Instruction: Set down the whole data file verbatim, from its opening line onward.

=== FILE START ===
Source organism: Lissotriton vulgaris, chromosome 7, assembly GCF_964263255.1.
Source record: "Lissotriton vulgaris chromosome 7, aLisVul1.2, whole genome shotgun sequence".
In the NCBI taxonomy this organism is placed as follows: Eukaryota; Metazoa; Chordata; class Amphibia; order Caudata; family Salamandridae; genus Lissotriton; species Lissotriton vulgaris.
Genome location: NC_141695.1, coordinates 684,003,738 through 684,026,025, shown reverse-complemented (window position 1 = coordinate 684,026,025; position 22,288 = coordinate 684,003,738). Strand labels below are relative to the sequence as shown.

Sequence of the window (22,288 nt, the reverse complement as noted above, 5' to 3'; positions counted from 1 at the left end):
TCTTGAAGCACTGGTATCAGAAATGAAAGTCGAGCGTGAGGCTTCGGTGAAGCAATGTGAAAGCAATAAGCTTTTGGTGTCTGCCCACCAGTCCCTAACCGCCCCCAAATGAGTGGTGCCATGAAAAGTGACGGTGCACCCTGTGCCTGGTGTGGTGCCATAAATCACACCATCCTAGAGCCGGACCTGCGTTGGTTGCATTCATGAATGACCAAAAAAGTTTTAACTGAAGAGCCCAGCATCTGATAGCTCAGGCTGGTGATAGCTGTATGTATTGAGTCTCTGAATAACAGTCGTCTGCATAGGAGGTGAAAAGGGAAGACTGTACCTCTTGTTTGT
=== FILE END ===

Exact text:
Source organism: Lissotriton vulgaris, chromosome 7, assembly GCF_964263255.1.
Source record: "Lissotriton vulgaris chromosome 7, aLisVul1.2, whole genome shotgun sequence".
In the NCBI taxonomy this organism is placed as follows: Eukaryota; Metazoa; Chordata; class Amphibia; order Caudata; family Salamandridae; genus Lissotriton; species Lissotriton vulgaris.
Genome location: NC_141695.1, coordinates 684,003,738 through 684,026,025, shown reverse-complemented (window position 1 = coordinate 684,026,025; position 22,288 = coordinate 684,003,738). Strand labels below are relative to the sequence as shown.

Sequence of the window (22,288 nt, the reverse complement as noted above, 5' to 3'; positions counted from 1 at the left end):
TCTTGAAGCACTGGTATCAGAAATGAAAGTCGAGCGTGAGGCTTCGGTGAAGCAATGTGAAAGCAATAAGCTTTTGGTGTCTGCCCACCAGTCCCTAACCGCCCCCAAATGAGTGGTGCCATGAAAAGTGACGGTGCACCCTGTGCCTGGTGTGGTGCCATAAATCACACCATCCTAGAGCCGGACCTGCGTTGGTTGCATTCATGAATGACCAAAAAAGTTTTAACTGAAGAGCCCAGCATCTGATAGCTCAGGCTGGTGATAGCTGTATGTATTGAGTCTCTGAATAACAGTCGTCTGCATAGGAGGTGAAAAGGGAAGACTGTACCTCTTGTTTGT